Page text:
I, on the other hand, am opposed to public schools being used as a platform to impose the religion of the majority on the minority. It's cases like this out of Delaware that remind me why:
Mrs. Dobrich, an Orthodox Jew, grew up in Sussex County. Though often the lone Jewish student in school, she said, she did not have problems with Christians or others. For years, while her daughter, Samantha, now 21, attended local schools, Mrs. Dobrich said, she listened to Christian prayers at school potluck dinners, award dinners and meetings of parent-teacher groups.
This is a shining example of why public schools must be secular institutions, free of interference by religion. Here, the mother here didn't ask that prayer be removed from schools. She only wanted the "Jesus is the only way" rhetoric toned down and a less exclusionary approach implemented.
At Samantha’s high school graduation in 2004, a minister’s prayer proclaiming Jesus as the only way to the truth nudged Mrs. Dobrich to ask the school board to consider more generic and less exclusionary prayers, she said.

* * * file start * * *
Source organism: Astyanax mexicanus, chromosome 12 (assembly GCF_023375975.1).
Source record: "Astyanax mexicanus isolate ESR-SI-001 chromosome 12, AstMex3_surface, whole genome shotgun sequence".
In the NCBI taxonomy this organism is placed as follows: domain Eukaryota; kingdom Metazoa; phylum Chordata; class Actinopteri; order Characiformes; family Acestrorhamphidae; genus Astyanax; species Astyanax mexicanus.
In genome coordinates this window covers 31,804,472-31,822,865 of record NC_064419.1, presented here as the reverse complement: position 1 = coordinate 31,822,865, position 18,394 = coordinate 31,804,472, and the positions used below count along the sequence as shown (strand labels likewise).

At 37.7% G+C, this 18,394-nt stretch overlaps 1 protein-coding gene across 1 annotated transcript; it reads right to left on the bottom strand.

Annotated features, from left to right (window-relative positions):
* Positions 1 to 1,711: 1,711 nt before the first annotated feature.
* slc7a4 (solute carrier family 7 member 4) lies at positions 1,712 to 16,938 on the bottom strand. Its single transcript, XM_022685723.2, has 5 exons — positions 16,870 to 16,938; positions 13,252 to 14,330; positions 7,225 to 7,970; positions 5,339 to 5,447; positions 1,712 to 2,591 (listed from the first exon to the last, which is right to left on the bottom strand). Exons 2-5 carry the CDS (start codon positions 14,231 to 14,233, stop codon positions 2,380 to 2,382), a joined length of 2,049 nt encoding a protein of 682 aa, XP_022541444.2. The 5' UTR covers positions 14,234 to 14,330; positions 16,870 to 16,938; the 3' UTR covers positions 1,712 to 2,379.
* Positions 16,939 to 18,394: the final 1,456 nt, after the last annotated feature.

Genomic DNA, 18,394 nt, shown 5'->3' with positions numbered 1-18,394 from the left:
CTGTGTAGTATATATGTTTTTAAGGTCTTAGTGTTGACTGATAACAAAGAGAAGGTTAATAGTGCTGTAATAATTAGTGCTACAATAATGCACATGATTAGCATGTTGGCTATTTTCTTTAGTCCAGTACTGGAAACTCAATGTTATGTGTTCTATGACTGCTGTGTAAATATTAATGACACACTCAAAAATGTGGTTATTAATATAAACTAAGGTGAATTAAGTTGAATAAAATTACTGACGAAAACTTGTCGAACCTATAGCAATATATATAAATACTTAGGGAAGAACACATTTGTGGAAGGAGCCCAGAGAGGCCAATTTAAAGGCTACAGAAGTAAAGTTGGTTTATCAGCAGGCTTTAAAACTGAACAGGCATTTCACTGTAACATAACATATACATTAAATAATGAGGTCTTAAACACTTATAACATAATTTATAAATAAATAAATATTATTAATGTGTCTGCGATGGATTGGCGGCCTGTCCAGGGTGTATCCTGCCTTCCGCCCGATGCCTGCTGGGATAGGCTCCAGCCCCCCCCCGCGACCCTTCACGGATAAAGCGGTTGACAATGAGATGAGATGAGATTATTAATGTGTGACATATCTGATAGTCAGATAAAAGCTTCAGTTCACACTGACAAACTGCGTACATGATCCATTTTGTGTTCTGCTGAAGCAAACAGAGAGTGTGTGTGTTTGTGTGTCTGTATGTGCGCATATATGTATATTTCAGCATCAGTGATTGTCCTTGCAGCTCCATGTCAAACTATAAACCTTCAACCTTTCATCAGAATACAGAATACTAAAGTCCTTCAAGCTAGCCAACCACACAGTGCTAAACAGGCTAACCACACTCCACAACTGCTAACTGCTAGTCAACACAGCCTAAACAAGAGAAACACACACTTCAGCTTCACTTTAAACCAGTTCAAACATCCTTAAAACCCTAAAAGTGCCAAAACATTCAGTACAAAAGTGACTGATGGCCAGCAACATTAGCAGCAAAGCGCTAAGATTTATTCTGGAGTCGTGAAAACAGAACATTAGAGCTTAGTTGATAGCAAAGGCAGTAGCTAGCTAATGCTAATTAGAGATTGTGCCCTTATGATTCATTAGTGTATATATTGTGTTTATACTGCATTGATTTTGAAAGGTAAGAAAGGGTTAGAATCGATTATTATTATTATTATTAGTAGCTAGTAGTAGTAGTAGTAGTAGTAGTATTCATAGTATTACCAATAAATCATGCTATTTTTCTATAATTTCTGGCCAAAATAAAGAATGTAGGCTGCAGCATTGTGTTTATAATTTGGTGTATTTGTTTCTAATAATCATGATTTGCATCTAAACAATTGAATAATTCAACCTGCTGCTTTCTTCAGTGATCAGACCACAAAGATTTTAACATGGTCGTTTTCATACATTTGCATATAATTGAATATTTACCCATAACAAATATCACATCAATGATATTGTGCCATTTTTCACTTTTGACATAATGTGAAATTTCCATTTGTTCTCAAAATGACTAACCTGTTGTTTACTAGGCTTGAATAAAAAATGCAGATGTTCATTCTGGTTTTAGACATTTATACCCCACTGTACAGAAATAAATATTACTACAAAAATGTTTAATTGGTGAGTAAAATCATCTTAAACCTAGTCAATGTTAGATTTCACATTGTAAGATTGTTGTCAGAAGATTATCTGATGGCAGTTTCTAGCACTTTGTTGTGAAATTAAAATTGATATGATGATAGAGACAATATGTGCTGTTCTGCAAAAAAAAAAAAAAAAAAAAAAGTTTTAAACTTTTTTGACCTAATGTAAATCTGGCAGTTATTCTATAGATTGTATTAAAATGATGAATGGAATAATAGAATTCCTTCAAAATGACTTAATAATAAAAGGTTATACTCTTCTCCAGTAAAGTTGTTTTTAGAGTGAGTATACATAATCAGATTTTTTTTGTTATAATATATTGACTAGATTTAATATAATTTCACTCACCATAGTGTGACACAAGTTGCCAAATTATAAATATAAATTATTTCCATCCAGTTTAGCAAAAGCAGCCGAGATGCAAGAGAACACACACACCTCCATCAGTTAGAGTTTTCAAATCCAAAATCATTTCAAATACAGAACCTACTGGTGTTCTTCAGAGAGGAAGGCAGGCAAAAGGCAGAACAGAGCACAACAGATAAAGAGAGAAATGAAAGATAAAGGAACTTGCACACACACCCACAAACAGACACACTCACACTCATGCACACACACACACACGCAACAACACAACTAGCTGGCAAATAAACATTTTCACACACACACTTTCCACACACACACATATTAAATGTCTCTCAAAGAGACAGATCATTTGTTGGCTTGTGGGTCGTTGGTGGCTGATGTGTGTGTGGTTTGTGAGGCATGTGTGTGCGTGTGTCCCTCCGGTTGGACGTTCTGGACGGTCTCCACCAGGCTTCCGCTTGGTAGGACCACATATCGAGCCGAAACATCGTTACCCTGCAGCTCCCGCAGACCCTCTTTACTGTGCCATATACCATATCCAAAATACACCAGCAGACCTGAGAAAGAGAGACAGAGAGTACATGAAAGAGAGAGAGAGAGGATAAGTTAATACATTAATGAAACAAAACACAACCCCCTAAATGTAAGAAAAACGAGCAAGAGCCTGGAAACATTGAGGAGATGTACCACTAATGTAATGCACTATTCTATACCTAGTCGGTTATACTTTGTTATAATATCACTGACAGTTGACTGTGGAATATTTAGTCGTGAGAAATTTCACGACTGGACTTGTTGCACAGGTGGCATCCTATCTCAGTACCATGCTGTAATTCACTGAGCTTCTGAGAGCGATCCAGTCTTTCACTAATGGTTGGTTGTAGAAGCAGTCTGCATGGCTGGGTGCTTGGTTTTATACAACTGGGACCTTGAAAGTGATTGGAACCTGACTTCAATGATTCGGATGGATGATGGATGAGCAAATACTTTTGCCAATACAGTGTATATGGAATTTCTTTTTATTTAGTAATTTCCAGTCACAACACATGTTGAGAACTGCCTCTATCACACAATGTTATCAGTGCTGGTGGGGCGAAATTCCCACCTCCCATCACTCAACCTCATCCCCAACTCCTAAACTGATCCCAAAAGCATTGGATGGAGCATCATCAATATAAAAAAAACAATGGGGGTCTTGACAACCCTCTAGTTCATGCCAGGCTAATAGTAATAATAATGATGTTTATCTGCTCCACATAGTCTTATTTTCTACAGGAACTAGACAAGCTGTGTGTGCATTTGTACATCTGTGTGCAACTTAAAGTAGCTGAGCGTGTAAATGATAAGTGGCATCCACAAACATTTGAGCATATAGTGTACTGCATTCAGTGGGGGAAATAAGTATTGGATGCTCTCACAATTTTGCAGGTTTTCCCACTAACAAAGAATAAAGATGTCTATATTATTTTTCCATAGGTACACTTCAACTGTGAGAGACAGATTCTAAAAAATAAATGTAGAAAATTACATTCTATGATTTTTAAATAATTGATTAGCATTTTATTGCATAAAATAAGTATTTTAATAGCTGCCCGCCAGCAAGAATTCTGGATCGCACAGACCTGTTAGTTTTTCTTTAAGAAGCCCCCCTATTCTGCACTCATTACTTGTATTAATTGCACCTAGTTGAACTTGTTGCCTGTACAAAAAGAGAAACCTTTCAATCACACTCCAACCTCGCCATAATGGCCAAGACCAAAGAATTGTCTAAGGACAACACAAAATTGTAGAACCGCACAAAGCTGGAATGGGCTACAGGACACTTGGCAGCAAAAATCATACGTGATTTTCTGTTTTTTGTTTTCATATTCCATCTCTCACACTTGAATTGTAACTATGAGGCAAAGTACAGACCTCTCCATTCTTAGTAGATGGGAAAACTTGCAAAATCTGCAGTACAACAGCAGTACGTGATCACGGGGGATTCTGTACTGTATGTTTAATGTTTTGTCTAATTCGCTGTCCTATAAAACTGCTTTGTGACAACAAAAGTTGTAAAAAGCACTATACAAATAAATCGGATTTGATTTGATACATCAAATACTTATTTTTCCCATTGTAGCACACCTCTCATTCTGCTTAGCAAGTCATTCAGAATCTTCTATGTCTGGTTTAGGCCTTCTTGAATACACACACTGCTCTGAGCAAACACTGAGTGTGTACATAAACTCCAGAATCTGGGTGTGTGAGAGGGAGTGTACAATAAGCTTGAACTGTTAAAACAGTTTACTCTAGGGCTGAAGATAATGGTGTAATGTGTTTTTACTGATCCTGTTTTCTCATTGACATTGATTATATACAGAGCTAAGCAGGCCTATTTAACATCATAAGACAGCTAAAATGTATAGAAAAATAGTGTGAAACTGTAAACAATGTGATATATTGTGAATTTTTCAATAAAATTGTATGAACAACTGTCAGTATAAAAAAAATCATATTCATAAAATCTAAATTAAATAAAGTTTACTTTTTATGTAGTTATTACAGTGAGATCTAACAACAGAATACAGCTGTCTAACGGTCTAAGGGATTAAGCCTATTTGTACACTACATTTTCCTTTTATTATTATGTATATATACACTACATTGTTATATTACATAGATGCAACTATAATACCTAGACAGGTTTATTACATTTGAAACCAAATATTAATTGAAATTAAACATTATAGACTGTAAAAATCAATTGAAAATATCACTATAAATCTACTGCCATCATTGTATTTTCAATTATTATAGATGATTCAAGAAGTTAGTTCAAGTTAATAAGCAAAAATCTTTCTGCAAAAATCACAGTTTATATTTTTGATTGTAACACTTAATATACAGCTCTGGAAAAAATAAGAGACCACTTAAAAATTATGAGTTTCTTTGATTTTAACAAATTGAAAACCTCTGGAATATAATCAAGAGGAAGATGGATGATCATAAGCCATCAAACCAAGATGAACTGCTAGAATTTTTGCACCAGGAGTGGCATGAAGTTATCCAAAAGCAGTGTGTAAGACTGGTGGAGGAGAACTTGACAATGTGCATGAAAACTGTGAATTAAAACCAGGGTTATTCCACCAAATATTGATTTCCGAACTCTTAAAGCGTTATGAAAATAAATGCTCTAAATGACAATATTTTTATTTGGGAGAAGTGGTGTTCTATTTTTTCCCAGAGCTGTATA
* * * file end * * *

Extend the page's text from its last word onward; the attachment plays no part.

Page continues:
As news of the request spread, many local Christians saw it as an effort to limit the free exercise of religion, residents said. Anger spilled onto talk radio, in letters to the editor and at school board meetings attended by hundreds of people carrying signs praising Jesus.
Her son, Alex, then 11, had written a short statement that said in part: “I feel bad when kids in my class call me ‘Jew boy.’ I do not want to move away from the house I have lived in forever.”
After the family received threats, Mrs. Dobrich said, she and Alex moved to Wilmington.
How did the so-called Christian townspeople react?
They drove her family out.
It's also an excellent illustration of not only why church/state separation is necessary, but also an example of antisemitism.
But Bob hasn't mentioned this story.
Bob will imply that Barack Obama is antisemitic because Louis Farrakhan endorsed him.
Why doesn't Bob speak out about the antisemitism of Christians in Delaware?